In 11 of the past 14 instances of buybacks by IT companies, stock prices performed better one month prior to the buyback as compared to a month following the buyback announcement.
Illustration: Chaitanya Dinesh Surpur
Despite share buybacks being considered as a management’s increasing confidence in the underlying fundamentals of a company, analysis of data shows that they have not done much to boost stock prices post buyback in most Indian software services firms. On Thursday, Infosys announced a buyback of Rs 9,300 crore to repurchase 1.19 percent of outstanding shares through the open market route at a price not exceeding Rs 1,850 per share, a nearly 30 percent premium to the day’s closing price.
However, there is no clear relation between price gains and buyback announcements in tier-1 IT companies, according to analysis by ICICI Securities. The data is based on analysis of the price performance of the stocks before and after the announcement of buybacks. In India, buybacks by companies are mostly led by IT firms due to high cash reserves on their books, but those have not translated into a surge in stock prices in the long term.
In 11 of the past 14 instances of buybacks by IT companies, stock prices performed better one month prior to the buyback as compared to a month following the buyback announcement. IT majors like Tata Consultancy Services (TCS), Infosys and Wipro have consistently announced buybacks at intervals of 1.2 to 2 years.
Meanwhile, analysts feel the current buyback may support the stock price of Infosys in the short term. “The Infosys buyback should support its stock price in near-term,” said analysts at Jefferies. However, according to Nirmal Bang Equities, due to the buyback of Infosys, its other income components will go down in FY24 and beyond, countered partially by lower outstanding equity shares.
In 2017, Infosys had announced buybacks of Rs 13,000 crore. Similarly in 2019 and 2021, it made buybacks of shares worth Rs 8,260 crore and Rs 9,200 crore respectively. The buyback price announced was at a 20-25 percent premium to the then prevailing market price. In 2017, the stock price of Infosys had fallen 0.9 percent a month prior to the buyback and declined 6.9 percent respectively after a month of the buyback. Similarly, in 2019 and 2021, Infosys share prices fell 1.9 percent and rose 1.7percent respectively a month before the buybacks. While in 2019, a month after the buyback, Infosys’s stock price gained 14.6 percent, in 2021 it fell 5.8 percent a month after the buyback.
That was the not the case for TCS. TCS announced its last buyback in January this year and won’t be eligible for another until 2023 as per the criterion of a minimum one-year gap between successive buybacks. A month prior to its share buyback, share prices of TCS rose 6.9 percent and 17.6 percent in 2022 and 2020 respectively. The stock prices reversed, falling 4.3 percent and 1 percent in 2022 and 2020 respectively.Also read: IT services Q2 earnings provide mixed signals, reflecting strong demand but also caution among buyers
Wipro’s most recent buyback was in October 2020. The stock prices of Wipro climbed 28.2 percent a month prior to the buyback but declined sharply by 8.1 percent in the subsequent one month.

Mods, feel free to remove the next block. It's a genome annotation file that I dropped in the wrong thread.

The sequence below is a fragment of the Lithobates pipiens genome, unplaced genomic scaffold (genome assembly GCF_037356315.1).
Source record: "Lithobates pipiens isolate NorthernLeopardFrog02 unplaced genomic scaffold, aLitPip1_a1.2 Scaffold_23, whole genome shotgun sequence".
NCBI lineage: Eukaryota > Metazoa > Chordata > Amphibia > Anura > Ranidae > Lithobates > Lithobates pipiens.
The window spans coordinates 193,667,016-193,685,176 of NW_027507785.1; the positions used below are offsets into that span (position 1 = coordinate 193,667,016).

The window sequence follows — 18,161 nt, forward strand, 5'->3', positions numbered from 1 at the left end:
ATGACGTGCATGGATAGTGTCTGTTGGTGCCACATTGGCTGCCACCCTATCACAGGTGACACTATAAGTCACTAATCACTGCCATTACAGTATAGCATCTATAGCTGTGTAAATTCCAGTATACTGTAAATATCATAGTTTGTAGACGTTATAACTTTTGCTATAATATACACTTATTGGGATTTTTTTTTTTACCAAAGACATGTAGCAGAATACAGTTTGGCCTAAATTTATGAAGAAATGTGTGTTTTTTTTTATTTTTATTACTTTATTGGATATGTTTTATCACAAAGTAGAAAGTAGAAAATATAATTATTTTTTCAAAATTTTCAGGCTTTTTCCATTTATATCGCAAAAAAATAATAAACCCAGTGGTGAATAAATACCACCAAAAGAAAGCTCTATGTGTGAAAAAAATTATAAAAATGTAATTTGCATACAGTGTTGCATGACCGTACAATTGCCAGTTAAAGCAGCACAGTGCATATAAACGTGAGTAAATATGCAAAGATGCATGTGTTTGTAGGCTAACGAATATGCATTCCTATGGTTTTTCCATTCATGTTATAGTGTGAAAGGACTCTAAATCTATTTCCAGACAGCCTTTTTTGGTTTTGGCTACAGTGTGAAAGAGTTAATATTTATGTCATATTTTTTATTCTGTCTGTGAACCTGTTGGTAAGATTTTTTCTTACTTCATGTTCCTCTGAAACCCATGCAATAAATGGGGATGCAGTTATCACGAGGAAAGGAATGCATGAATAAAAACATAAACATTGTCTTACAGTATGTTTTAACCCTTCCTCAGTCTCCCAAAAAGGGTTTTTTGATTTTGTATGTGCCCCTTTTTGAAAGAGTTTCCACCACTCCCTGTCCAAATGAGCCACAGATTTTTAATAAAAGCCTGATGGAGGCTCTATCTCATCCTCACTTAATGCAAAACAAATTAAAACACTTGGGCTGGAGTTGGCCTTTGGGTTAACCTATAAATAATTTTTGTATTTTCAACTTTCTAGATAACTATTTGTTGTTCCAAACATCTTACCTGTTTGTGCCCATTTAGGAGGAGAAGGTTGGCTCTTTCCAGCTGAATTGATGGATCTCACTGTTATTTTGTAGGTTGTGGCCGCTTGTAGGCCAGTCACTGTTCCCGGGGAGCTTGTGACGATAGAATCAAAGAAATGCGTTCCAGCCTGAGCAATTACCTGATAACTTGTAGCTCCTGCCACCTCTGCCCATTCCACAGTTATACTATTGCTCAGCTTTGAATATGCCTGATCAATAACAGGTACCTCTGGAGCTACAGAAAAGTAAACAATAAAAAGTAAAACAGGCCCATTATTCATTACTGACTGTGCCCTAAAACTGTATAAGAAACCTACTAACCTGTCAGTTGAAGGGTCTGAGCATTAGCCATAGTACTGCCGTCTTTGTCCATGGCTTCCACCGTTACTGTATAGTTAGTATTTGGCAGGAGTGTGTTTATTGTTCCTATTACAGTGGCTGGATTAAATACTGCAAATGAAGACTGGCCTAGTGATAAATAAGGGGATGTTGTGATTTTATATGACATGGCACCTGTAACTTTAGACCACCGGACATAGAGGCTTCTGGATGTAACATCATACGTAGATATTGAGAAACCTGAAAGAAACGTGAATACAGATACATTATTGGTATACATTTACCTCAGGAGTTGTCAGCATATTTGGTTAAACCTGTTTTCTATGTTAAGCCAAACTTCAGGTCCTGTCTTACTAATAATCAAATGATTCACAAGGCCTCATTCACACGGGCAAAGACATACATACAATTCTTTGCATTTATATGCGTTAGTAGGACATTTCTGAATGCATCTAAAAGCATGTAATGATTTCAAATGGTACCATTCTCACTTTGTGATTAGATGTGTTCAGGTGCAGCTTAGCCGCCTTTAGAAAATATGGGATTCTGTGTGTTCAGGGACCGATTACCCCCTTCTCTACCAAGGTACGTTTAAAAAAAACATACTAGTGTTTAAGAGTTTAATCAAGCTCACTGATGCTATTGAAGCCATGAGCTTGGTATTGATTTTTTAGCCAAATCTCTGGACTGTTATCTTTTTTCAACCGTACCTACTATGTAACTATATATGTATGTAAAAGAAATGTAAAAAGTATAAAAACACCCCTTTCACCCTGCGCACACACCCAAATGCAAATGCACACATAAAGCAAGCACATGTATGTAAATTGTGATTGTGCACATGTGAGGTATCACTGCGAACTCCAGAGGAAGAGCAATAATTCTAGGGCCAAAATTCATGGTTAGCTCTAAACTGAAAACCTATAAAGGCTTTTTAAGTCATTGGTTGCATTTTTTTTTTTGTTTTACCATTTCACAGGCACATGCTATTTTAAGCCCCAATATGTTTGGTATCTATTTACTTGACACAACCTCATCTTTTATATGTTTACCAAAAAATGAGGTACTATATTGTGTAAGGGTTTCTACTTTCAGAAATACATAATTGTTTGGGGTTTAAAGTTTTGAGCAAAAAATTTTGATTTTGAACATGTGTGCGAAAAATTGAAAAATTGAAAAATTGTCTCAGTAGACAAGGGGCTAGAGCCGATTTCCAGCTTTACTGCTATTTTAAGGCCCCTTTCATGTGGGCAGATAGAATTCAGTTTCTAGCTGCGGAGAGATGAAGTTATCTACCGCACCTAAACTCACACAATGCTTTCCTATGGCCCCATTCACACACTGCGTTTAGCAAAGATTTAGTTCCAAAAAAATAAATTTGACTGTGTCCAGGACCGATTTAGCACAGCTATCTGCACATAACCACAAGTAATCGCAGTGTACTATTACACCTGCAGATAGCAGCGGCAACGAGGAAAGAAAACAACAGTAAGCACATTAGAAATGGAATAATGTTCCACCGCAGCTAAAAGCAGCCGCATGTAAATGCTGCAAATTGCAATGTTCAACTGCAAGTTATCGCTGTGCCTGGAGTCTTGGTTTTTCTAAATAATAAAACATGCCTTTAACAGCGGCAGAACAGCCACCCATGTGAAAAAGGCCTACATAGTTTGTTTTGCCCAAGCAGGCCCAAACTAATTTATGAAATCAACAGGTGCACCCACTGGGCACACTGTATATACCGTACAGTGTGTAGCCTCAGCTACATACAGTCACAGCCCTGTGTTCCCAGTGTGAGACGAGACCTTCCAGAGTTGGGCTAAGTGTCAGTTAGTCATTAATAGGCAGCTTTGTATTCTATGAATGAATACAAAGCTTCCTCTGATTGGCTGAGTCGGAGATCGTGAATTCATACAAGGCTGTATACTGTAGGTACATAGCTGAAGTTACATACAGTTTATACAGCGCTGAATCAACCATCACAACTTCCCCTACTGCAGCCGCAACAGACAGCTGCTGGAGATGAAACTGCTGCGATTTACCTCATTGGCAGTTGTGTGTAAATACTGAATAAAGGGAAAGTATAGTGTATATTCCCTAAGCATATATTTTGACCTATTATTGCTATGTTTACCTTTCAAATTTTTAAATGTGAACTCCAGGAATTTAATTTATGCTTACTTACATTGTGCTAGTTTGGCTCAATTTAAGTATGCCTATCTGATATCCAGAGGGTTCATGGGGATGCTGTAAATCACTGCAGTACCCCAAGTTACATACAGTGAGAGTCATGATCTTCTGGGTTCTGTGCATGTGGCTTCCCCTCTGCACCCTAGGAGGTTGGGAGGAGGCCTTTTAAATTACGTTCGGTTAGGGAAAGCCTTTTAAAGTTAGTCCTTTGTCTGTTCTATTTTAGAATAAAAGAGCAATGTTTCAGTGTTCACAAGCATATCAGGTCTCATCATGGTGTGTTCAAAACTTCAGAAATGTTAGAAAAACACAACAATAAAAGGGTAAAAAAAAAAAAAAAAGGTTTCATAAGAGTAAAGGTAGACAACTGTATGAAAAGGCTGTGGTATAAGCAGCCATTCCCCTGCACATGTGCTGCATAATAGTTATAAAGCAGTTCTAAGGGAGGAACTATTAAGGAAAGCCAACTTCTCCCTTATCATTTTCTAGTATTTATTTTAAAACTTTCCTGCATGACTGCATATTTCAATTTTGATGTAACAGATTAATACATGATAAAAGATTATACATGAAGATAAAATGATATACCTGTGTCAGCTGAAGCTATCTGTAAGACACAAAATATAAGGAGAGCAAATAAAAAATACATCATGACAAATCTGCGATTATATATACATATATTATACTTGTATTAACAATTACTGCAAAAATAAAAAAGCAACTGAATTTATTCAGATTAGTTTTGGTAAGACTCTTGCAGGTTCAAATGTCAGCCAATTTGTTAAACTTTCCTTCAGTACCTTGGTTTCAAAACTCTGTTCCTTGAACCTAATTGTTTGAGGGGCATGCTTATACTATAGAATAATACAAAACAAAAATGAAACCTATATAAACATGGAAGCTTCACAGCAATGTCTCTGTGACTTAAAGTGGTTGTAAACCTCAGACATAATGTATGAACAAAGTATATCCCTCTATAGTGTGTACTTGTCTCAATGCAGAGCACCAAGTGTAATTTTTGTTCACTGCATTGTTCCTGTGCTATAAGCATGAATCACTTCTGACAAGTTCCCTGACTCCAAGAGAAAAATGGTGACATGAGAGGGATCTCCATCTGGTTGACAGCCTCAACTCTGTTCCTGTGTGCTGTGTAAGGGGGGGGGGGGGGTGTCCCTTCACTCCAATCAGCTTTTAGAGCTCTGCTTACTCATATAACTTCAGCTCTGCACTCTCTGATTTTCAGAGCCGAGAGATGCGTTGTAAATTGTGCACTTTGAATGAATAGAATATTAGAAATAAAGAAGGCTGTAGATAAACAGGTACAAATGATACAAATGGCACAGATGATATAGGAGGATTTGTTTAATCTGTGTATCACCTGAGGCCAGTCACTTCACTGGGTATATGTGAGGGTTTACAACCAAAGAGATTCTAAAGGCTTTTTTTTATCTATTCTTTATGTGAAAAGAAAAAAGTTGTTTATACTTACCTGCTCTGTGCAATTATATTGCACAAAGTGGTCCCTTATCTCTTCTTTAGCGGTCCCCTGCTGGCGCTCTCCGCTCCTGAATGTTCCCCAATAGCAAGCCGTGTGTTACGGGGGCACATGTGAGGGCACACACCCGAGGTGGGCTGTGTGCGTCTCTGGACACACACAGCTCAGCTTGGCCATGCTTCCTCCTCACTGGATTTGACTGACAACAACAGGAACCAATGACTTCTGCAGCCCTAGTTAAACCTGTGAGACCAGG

The other two IT majors, HCL Tech and Tech Mahindra, have done buybacks less frequently. The last buyback by HCL Tech was in 2018 when the stock rose 3.5 percent and remained flat a month later. For Tech Mahindra, the last buyback was in 2019—its stock jumped 13.3 percent a month prior to that, but declined 1.4 percent in the subsequent month.
According to analysts, frequent buybacks come at the cost of business investment and the investor euphoria around the stock dies down after the buyback is done. “A buyback signals a dearth of attractive investment or expansion opportunities, which in turn indicate lower long-term growth prospects. Share buybacks also reduce cash reserves or debt capacity, potentially affecting the company’s credit rating,” said an analyst of a brokerage firm who did not want to be named.
In a buyback, a firm purchases its shares from its existing shareholders, usually at a price near to or higher than the prevailing market price.
Buybacks typically improve earnings per share and long-term shareholder value, help investors exit when shares are undervalued or are thinly traded, help achieve optimum capital structure as well as help return surplus cash to the shareholders. In the short term, the price of outstanding shares can be increased by simply reducing the number of shares in the market.
A rise in buybacks in India is in tandem with a global phenomenon with companies such as Apple, Alphabet and Microsoft announcing buybacks. In April, Apple announced a $90 million stock buyback plan. Since 2012, Apple has been buying back its own shares at an extraordinary rate—Apple is known for spending more on share repurchases than similar tech giants like Meta or Alphabet. Apple's total share repurchases have totalled $274.5 billion, with $20.4 billion in the December quarter, according to Bloomberg.
Similarly, Google parent company Alphabet announced a $70 billion share repurchases plan, a steep climb from $50 billion in 2021 and $25 billion in 2019.
Another reason for the jump in buybacks is the dividend distribution taxation (DDT) being in the hands of shareholders, who are mandated to pay tax on dividends received at the applicable tax rate compared to a lower (capital gains) tax rate in case of buybacks.
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